31. The Constitution Bench, after adverting to the aforesaid peculiar characteristic of electricity as goods then concluded that the enactments in question, to the extent, they levied a duty upon inter State sales of electricity, were beyond the legislative competence of the State Legislatures. The Constitution Bench also held that the prohibition which is imposed by Article 286(1) of the Constitution i.e. no law of a State shall impose, or authorize imposition of, a tax on the supply of goods or services or both, where such supply takes place outside the State or in the course of the import of the goods or services or both into or the export of the goods or services or both out of the territory of India, is independent of the legislative entries in the VIIth Schedule. Such a ban would operate by its own force and irrespective of the language in which the entries of List II of VIIth Schedule may have been couched. The Constitution Bench also referred to the ruling in Tata Iron and Steel Co.Ltd. v. S.R. Sarkar – AIR 1961 SC 65 to hold that the field of taxation of sale or purchase taking place in the course of inter-State trade or commerce, and by the amendment of item 54 of List II excluded from the competence of the State Legislatures.
32. In paragraph 30 of NTPCL, the Constitution Bench, after specific reference to the aforesaid peculiar characteristic of electricity as goods noted that in the cases at hand they were dealing with contracts between sellers (NTPCL) and buyers (in other States) prior to the generation of electricity. NTPCL generates electricity and pursuant to these contracts supplies the same from its power stations situated in the State of Andhra Pradesh or Madhya Pradesh to the “buyers in other States” where it is received and consumed. It is in this context that the Constitution Bench noted that there is no hiatus between generation, sale, supply, transmission, delivery and consumption. The inter-State movement of electricity is pursuant to contracts of sale, which sale, can only be held to be “inter State sales”.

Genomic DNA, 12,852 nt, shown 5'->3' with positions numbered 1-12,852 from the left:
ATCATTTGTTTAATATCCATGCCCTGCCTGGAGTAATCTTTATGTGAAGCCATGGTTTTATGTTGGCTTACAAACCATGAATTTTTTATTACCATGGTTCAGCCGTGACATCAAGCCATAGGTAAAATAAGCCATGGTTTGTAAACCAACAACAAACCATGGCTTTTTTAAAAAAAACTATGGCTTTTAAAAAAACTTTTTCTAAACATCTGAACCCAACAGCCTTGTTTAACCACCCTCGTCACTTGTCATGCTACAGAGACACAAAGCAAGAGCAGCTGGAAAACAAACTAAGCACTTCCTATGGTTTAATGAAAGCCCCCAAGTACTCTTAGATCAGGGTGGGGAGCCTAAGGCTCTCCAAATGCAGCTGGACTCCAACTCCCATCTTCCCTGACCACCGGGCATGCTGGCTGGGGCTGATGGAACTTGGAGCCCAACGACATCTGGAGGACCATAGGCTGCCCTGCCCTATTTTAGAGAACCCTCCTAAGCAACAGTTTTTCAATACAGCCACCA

33. The Constitution Bench in paragraph 31 then dealt with the powers of the State Legislatures to fix the situs of sale so as to create territorial nexus attracting applicability of tax legislation. In this context, the Constitution Bench held that no State Legislation, nor any stipulation in any contract, can fix the situs of sale within the State or artificially define the completion of sale in such a way as to convert an inter-State sale into an intra-State sale or create a territorial nexus to tax an inter-State sale unless permitted by an appropriate Central legislation. Since, the Constitution bench found that the definition of “consumer” in Section 2(a) of the Madhya Pradesh Electricity Duty Act, 1949 had done precisely this, the Constitution Bench ruled that such determination will have to be read down as including within it only such persons who receive electricity for consumption or distribution for consumption within the State. The Constitution bench observed that without such reading down, the definition of “consumer” would be rendered ultra vires of Articles 286 and 269 of the Constitution read with Section 3 of the Central Sales Tax Act, 1956.
34. From the aforesaid, it is very apparent that the observations in NTPCL upon which the petitioners seek to rely were clearly made in the context of a challenge to a State enactment which had levied duty upon the inter-State sales of electricity. The enactments sought to levy duty, not on consumers but upon the seller selling electricity in pursuance of inter-State contracts of sale. These observations therefore, cannot be torn out of context or applied to the challenges to the said Act, which, as pointed out earlier, impose no duty either upon the seller or upon sales, much less, inter-State sales of electricity.